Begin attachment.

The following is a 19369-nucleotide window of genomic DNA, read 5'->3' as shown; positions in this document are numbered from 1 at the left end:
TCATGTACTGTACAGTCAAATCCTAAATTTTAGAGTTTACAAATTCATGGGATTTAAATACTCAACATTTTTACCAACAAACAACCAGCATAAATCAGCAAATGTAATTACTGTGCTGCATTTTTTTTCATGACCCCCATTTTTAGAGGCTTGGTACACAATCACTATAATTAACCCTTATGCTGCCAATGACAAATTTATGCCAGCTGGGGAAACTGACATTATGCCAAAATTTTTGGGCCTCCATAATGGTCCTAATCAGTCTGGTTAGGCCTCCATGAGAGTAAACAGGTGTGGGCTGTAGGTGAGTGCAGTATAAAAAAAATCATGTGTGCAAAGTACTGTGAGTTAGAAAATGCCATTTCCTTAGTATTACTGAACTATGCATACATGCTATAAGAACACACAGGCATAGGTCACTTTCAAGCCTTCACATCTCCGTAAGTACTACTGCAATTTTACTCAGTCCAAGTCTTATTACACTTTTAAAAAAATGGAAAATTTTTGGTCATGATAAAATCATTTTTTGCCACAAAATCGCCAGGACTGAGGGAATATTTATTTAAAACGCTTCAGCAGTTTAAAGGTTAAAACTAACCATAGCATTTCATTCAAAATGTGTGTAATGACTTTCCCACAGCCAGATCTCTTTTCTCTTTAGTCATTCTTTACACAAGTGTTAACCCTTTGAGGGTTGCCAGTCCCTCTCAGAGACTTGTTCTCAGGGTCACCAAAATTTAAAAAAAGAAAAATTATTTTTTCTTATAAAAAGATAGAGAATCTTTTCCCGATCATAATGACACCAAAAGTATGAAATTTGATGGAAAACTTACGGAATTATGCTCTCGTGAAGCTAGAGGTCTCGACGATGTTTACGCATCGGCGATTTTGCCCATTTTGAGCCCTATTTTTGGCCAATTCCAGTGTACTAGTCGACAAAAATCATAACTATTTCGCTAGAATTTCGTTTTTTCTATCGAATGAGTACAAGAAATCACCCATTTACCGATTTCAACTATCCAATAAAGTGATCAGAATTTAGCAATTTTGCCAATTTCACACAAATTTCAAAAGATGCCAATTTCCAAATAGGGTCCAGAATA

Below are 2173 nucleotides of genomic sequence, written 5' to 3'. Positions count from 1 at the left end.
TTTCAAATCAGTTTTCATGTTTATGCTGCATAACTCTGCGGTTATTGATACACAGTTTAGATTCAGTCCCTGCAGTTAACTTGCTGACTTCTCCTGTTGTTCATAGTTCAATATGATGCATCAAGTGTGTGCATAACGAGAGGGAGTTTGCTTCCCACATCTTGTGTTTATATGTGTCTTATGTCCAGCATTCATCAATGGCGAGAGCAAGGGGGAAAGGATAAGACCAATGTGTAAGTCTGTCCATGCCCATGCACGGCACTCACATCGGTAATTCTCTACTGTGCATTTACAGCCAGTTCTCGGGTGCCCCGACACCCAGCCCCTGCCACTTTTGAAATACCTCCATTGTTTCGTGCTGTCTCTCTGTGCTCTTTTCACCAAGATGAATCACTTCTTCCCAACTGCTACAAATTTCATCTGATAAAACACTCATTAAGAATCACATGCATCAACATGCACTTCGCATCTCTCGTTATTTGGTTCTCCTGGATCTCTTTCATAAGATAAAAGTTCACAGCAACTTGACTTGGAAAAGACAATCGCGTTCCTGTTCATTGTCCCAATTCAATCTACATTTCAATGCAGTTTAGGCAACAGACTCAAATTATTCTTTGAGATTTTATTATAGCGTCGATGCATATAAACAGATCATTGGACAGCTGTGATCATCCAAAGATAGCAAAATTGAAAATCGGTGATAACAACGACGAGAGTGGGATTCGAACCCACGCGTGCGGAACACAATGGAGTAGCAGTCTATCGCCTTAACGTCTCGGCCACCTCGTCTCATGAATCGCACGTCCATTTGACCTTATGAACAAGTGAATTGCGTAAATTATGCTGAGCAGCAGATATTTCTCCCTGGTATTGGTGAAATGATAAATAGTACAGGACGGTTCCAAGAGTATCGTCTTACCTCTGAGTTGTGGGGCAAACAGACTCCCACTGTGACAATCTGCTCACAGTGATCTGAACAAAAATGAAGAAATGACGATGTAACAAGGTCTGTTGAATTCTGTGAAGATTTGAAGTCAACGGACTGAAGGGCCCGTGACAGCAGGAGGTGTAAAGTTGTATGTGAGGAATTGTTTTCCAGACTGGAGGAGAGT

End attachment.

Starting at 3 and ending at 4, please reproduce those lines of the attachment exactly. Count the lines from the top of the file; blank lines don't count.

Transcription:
Below are 2173 nucleotides of genomic sequence, written 5' to 3'. Positions count from 1 at the left end.
TTTCAAATCAGTTTTCATGTTTATGCTGCATAACTCTGCGGTTATTGATACACAGTTTAGATTCAGTCCCTGCAGTTAACTTGCTGACTTCTCCTGTTGTTCATAGTTCAATATGATGCATCAAGTGTGTGCATAACGAGAGGGAGTTTGCTTCCCACATCTTGTGTTTATATGTGTCTTATGTCCAGCATTCATCAATGGCGAGAGCAAGGGGGAAAGGATAAGACCAATGTGTAAGTCTGTCCATGCCCATGCACGGCACTCACATCGGTAATTCTCTACTGTGCATTTACAGCCAGTTCTCGGGTGCCCCGACACCCAGCCCCTGCCACTTTTGAAATACCTCCATTGTTTCGTGCTGTCTCTCTGTGCTCTTTTCACCAAGATGAATCACTTCTTCCCAACTGCTACAAATTTCATCTGATAAAACACTCATTAAGAATCACATGCATCAACATGCACTTCGCATCTCTCGTTATTTGGTTCTCCTGGATCTCTTTCATAAGATAAAAGTTCACAGCAACTTGACTTGGAAAAGACAATCGCGTTCCTGTTCATTGTCCCAATTCAATCTACATTTCAATGCAGTTTAGGCAACAGACTCAAATTATTCTTTGAGATTTTATTATAGCGTCGATGCATATAAACAGATCATTGGACAGCTGTGATCATCCAAAGATAGCAAAATTGAAAATCGGTGATAACAACGACGAGAGTGGGATTCGAACCCACGCGTGCGGAACACAATGGAGTAGCAGTCTATCGCCTTAACGTCTCGGCCACCTCGTCTCATGAATCGCACGTCCATTTGACCTTATGAACAAGTGAATTGCGTAAATTATGCTGAGCAGCAGATATTTCTCCCTGGTATTGGTGAAATGATAAATAGTACAGGACGGTTCCAAGAGTATCGTCTTACCTCTGAGTTGTGGGGCAAACAGACTCCCACTGTGACAATCTGCTCACAGTGATCTGAACAAAAATGAAGAAATGACGATGTAACAAGGTCTGTTGAATTCTGTGAAGATTTGAAGTCAACGGACTGAAGGGCCCGTGACAGCAGGAGGTGTAAAGTTGTATGTGAGGAATTGTTTTCCAGACTGGAGGAGAGT